It is common at our dinner table to hear a call for poetry. “Poem! Poem!” my son, John, will exclaim, turning us all toward what has become a centering event for our family. We then trade poems or, more likely, parts of poems.
John, now in kindergarten, has some lines memorized—the opening of Joyce Kilmer’s “Trees” is a favorite (“I think that I shall never see/A poem lovely as a tree”). Harper, four this month, often asks for prompts. “What comes after ‘fearful’?” Answer: “symmetry.” (Yes, Blake’s “The Tyger.”) My husband, Stephen, and I mine our memories or read poems off our devices. We often lean on Yeats’s “Gratitude to the Unknown Instructors” (“What they undertook to do/ They brought to pass;/All things hang like a drop of dew/Upon a blade of grass”).
Sometimes it’s a somber experience, focused and reverent. Sometimes it’s souped-up, speedy, and loud. Often it evolves quickly into wordplay and joking around. Somewhere in there we start to eat.
This practice was inspired by Mira Dougherty-Johnson, a friend who also happens to be a very good librarian at a school in Southold, NY. She is married to poet Tim Wood, and told me about how they share poems at dinner with their kids. I thought we’d test it, and found we all took to it. What’s most surprising is that the kids continue to enjoy this ritual. They take pride in learning lines, and they clearly derive pleasure from the music and imagery in the language, and, of course, the surprising new words.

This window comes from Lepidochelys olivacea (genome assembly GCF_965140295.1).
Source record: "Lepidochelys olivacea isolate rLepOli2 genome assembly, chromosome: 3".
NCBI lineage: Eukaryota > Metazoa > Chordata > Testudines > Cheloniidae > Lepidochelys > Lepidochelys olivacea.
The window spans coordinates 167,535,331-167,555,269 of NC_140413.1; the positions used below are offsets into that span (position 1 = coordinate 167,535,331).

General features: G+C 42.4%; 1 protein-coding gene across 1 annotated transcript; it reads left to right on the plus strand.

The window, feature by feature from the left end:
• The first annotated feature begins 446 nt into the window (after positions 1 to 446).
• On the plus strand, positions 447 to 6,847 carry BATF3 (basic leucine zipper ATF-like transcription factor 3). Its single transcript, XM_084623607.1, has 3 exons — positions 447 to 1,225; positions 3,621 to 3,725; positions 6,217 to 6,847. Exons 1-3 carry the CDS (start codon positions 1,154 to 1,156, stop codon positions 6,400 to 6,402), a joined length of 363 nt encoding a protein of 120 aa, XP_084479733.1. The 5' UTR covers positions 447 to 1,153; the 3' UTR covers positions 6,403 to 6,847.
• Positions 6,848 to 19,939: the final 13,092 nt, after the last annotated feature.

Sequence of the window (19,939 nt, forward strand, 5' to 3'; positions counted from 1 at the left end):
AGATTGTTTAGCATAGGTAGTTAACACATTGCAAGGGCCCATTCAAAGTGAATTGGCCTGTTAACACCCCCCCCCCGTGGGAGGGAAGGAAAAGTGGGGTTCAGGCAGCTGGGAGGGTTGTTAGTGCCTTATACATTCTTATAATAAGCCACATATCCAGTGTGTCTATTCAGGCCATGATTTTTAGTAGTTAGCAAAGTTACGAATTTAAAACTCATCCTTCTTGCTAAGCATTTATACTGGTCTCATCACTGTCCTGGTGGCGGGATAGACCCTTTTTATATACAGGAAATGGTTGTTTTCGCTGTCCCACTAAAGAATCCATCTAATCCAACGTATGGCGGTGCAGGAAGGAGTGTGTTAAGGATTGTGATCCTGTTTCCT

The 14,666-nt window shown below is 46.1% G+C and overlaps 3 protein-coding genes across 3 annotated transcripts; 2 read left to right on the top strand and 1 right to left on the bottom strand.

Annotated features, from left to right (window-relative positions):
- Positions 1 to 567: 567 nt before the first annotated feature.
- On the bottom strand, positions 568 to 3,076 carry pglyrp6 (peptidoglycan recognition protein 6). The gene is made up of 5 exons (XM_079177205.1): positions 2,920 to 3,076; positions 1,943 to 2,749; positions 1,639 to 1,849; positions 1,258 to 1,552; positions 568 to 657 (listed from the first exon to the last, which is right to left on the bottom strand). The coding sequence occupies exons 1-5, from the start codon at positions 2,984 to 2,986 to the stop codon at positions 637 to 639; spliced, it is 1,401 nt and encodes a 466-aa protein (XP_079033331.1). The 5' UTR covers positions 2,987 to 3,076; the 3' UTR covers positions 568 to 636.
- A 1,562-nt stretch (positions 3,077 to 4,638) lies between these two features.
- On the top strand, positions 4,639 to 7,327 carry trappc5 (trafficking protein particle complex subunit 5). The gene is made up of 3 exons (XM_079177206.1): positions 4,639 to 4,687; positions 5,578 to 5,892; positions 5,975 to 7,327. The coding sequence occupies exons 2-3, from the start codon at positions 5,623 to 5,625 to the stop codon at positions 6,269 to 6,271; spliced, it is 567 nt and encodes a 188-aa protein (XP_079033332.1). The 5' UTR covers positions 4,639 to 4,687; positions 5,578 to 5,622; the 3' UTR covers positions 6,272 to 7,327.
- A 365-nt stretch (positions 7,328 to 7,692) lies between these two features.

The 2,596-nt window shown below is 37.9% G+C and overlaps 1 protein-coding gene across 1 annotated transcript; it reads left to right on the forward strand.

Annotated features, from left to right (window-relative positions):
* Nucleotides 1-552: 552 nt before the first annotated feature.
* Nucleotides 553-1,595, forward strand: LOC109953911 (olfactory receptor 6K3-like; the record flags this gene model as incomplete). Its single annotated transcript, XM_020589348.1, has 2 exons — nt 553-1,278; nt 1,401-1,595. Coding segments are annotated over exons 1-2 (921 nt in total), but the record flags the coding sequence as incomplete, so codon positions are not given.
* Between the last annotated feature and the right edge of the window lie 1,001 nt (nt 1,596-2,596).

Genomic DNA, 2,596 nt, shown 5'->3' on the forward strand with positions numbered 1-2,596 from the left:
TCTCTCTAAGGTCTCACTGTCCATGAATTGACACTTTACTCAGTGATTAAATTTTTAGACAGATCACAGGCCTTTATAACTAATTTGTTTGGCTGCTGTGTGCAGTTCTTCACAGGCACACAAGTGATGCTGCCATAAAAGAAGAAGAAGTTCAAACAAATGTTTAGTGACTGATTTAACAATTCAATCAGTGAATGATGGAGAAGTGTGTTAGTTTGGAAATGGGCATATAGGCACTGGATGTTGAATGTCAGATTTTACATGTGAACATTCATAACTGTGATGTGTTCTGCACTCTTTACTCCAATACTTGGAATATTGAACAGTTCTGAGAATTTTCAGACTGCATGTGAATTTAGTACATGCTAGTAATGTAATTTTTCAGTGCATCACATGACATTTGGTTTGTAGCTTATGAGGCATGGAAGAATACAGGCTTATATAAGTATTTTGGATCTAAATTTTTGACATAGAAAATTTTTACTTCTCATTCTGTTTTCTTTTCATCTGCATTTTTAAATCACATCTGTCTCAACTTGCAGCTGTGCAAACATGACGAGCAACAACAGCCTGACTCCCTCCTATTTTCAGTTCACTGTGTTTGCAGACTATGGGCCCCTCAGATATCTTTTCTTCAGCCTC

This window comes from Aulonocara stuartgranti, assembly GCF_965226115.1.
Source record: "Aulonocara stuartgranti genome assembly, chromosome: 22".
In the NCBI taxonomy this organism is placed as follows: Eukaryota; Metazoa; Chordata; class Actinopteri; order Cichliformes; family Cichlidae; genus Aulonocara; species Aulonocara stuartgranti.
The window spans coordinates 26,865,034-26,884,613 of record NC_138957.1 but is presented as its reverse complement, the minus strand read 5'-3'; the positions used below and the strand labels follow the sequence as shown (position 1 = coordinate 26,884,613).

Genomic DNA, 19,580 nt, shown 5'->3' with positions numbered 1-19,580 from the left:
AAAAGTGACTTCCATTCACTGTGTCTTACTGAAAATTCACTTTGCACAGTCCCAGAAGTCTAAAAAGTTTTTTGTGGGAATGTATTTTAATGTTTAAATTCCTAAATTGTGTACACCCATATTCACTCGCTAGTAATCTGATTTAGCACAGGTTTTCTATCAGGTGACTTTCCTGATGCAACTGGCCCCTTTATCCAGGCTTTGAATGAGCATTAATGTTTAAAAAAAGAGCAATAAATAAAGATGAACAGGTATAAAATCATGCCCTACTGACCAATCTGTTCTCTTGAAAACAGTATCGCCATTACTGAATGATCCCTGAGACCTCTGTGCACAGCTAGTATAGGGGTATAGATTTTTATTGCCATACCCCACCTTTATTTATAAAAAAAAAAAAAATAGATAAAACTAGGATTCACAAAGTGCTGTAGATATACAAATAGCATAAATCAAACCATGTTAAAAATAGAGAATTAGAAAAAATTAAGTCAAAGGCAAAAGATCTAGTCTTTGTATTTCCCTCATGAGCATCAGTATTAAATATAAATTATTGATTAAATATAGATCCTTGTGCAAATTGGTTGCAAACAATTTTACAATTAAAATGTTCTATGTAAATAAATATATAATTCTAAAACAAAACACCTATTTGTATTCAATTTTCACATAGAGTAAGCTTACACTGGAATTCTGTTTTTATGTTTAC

Their interest spurred mine, and I started seeing the poetry around me. New York City delivered with its lovely and now ongoing Poetry in Motion series of posters on the subway. I take snapshots of them to read at dinner—above is an example taken recently during my commute. These souvenirs from my day give me fodder for the developing ritual, and they inadvertently reinforce that poetry infuses our lives.
In Open the Door: How to Excite Young People about Poetry (coming this month from McSweeney’s Books and the Poetry Foundation), poet Matthea Harvey writes, “Our concerns as adults and children are not so different. We want to be surprised, transformed, challenged, delighted, understood.” Poetry did all those things for her, and can offer each of us the same.
Now, of course, poetry is everywhere because it’s National Poetry Month. A favorite part of this initiative by the Academy of American Poets is Poem in Your Pocket Day, coming April 18. I’ll be packing a folded copy of a poem by John Ashbery that’s integrated into the Irene Hixon Whitney Footbridge in Minneapolis (“And now I cannot remember how I would/have had it…”), and I’ll be happy to read it on demand.
Rebecca T. Miller